We are a social species and in general most people find they can get along pretty well with most of the people they meet.  However, when a group of people are thrown together in the workplace sometimes there are one or two characters who don’t fit in as well as the others.  These people are often strong characters and their personal beliefs are more important to them than the quality of their relationships with others.

As an HR manager or a leader, even of just a small department in an organisation, it is your job to deal with these characters.  If you don’t, the whole team will suffer and lose energy while it focusses on the conflict rather than getting the job done.

So how do you deal with it?

Get both people in a room with you to talk through the issues.  Your initial priority is to set the ground rules that avoid it getting personal.  Use terms like “it seems that” or “this is the impression I am getting” to get the discussion going without either person feeling victimised.  

Intervene to stop the discussion if it gets heated and remind them of the ultimate goal.  Make sure both sides have their say fairly.  Stay in control of the discussion and demand mutual respect for everyone’s opinions.  Ask questions like “why” to bring out the thought processes behind each person’s behaviour.  Look for the shared goals and emphasise that you are all working towards them.

Watch out for different communication styles.  Some people naturally think visually (in pictures), others have an auditory style (they process best what they hear) and a few people are naturally kinaesthetic (they judge by their feelings).  Get two people in the room with very different learning styles and they can easily misunderstand each other.  Listen to their language for clues – if one person refers to “I see it this way” they may be very visual.  Another person may refer to “my gut feeling…” reflecting a kinaesthetic style.  Or “hear me out” may indicate they are naturally auditory.  If you notice these styles you may be able to help communication first by translating the words into a different style for the other person, and secondly by teaching both of them about the different styles which will help them to understand the issues they are having with communication.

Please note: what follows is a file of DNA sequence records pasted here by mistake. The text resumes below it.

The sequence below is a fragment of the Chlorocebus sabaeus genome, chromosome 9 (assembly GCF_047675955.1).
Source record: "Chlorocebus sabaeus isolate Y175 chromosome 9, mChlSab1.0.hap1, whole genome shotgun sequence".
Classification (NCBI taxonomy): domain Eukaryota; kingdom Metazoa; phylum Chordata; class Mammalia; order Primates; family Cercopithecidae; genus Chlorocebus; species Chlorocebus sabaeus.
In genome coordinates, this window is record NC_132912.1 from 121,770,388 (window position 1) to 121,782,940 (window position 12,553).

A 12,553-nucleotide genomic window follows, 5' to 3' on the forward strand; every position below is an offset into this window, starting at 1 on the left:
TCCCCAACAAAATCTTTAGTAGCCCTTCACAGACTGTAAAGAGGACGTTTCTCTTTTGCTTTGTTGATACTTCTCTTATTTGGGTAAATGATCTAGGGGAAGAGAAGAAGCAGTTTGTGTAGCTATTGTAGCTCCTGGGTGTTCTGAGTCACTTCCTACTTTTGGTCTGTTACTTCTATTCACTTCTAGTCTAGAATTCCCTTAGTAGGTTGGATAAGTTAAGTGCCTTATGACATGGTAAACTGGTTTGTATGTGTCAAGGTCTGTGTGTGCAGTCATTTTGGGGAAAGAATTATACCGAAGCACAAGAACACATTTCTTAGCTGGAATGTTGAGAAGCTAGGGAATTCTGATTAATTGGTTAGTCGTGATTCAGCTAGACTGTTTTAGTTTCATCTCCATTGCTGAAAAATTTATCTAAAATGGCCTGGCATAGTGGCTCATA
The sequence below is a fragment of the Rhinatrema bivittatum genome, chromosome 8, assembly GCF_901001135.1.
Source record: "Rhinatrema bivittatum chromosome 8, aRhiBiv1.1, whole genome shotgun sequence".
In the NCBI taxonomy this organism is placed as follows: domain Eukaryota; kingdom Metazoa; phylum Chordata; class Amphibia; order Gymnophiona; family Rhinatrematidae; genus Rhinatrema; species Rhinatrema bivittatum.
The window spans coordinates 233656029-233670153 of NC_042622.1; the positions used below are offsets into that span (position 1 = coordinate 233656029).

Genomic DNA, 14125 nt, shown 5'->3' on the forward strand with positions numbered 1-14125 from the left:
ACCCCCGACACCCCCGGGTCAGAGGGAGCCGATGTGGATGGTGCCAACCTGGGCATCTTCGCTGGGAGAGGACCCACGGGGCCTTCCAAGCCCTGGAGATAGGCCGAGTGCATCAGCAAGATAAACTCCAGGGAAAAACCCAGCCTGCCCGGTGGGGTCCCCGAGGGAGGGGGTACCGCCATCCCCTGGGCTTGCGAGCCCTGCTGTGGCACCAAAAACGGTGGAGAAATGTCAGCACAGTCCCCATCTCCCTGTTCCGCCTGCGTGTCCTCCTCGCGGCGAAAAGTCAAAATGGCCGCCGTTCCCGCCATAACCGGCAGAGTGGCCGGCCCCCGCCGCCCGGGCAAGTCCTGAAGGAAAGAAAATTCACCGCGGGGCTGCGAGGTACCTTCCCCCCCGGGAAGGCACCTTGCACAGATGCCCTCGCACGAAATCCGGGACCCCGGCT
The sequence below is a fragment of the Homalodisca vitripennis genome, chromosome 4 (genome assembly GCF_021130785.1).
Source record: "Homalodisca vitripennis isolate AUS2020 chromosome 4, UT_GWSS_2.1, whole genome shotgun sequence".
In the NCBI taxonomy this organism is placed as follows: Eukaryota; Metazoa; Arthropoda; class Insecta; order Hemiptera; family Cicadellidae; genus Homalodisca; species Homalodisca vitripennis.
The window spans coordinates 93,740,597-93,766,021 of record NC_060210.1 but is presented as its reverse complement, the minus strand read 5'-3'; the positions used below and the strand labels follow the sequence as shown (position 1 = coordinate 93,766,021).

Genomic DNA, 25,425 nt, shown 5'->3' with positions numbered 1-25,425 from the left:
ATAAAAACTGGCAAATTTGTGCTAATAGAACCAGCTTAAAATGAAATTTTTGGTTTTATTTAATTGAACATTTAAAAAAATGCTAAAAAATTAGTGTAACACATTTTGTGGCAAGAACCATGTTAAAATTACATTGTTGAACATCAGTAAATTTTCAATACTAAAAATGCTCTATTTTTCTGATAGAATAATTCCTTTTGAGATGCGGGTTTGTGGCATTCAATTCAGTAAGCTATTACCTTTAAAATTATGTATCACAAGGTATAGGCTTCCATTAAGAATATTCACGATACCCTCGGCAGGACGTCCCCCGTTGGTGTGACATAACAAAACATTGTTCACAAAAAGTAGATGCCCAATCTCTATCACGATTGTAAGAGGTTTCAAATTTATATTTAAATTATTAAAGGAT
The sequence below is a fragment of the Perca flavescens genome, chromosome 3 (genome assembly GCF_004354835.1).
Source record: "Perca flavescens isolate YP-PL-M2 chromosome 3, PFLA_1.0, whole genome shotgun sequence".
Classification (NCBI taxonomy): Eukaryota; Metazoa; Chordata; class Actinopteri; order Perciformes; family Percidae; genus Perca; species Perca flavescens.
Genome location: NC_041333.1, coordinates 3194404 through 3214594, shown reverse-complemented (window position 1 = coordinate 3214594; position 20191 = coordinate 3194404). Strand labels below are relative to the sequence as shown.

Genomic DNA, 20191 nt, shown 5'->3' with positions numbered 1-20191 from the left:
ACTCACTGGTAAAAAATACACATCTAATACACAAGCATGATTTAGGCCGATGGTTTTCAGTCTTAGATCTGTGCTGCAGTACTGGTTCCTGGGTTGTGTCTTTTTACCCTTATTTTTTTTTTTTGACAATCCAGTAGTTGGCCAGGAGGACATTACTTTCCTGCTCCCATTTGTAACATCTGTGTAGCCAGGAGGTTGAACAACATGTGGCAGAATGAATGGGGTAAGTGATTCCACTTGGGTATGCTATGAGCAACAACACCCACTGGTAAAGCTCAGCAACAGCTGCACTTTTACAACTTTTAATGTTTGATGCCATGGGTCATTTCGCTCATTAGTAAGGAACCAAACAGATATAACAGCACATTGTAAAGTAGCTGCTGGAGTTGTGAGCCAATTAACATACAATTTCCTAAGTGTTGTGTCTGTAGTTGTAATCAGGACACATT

Of course, ultimately, if one person is causing a lot of conflict you may have to take disciplinary action against them, but long before you get there it is worth remembering that a difficult character can have a unique view of the world and there may be great value in harnessing it.